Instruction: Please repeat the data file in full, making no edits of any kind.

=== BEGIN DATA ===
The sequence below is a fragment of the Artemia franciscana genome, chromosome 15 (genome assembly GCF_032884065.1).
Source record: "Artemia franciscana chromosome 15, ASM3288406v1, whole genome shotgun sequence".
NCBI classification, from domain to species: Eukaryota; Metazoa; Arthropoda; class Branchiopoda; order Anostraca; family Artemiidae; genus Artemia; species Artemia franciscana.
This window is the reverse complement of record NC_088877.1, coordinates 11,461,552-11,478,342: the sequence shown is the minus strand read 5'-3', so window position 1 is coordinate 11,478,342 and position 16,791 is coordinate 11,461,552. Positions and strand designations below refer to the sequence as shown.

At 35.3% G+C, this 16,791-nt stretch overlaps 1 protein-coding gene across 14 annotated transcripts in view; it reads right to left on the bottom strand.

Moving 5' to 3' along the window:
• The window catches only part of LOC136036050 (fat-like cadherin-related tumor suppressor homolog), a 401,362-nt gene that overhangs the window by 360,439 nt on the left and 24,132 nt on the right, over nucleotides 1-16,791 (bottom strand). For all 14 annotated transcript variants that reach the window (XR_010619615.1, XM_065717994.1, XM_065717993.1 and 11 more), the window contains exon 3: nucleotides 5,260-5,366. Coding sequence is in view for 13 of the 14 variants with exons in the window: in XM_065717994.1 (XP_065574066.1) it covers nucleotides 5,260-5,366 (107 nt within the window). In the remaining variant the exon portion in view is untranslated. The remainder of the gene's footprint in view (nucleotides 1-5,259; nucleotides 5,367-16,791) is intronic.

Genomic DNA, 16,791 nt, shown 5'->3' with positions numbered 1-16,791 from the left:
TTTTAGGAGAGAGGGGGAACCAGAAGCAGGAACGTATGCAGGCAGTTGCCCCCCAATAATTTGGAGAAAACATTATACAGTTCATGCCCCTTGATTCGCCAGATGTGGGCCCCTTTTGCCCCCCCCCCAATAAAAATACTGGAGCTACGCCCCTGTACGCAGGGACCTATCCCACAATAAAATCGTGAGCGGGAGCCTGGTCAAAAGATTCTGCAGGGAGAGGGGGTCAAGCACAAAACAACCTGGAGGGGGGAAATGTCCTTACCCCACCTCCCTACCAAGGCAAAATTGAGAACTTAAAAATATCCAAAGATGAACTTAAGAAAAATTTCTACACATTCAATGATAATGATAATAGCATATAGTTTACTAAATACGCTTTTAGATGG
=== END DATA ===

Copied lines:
The sequence below is a fragment of the Artemia franciscana genome, chromosome 15 (genome assembly GCF_032884065.1).
Source record: "Artemia franciscana chromosome 15, ASM3288406v1, whole genome shotgun sequence".
NCBI classification, from domain to species: Eukaryota; Metazoa; Arthropoda; class Branchiopoda; order Anostraca; family Artemiidae; genus Artemia; species Artemia franciscana.
This window is the reverse complement of record NC_088877.1, coordinates 11,461,552-11,478,342: the sequence shown is the minus strand read 5'-3', so window position 1 is coordinate 11,478,342 and position 16,791 is coordinate 11,461,552. Positions and strand designations below refer to the sequence as shown.

At 35.3% G+C, this 16,791-nt stretch overlaps 1 protein-coding gene across 14 annotated transcripts in view; it reads right to left on the bottom strand.

Moving 5' to 3' along the window:
• The window catches only part of LOC136036050 (fat-like cadherin-related tumor suppressor homolog), a 401,362-nt gene that overhangs the window by 360,439 nt on the left and 24,132 nt on the right, over nucleotides 1-16,791 (bottom strand). For all 14 annotated transcript variants that reach the window (XR_010619615.1, XM_065717994.1, XM_065717993.1 and 11 more), the window contains exon 3: nucleotides 5,260-5,366. Coding sequence is in view for 13 of the 14 variants with exons in the window: in XM_065717994.1 (XP_065574066.1) it covers nucleotides 5,260-5,366 (107 nt within the window). In the remaining variant the exon portion in view is untranslated. The remainder of the gene's footprint in view (nucleotides 1-5,259; nucleotides 5,367-16,791) is intronic.

Genomic DNA, 16,791 nt, shown 5'->3' with positions numbered 1-16,791 from the left:
TTTTAGGAGAGAGGGGGAACCAGAAGCAGGAACGTATGCAGGCAGTTGCCCCCCAATAATTTGGAGAAAACATTATACAGTTCATGCCCCTTGATTCGCCAGATGTGGGCCCCTTTTGCCCCCCCCCCAATAAAAATACTGGAGCTACGCCCCTGTACGCAGGGACCTATCCCACAATAAAATCGTGAGCGGGAGCCTGGTCAAAAGATTCTGCAGGGAGAGGGGGTCAAGCACAAAACAACCTGGAGGGGGGAAATGTCCTTACCCCACCTCCCTACCAAGGCAAAATTGAGAACTTAAAAATATCCAAAGATGAACTTAAGAAAAATTTCTACACATTCAATGATAATGATAATAGCATATAGTTTACTAAATACGCTTTTAGATGG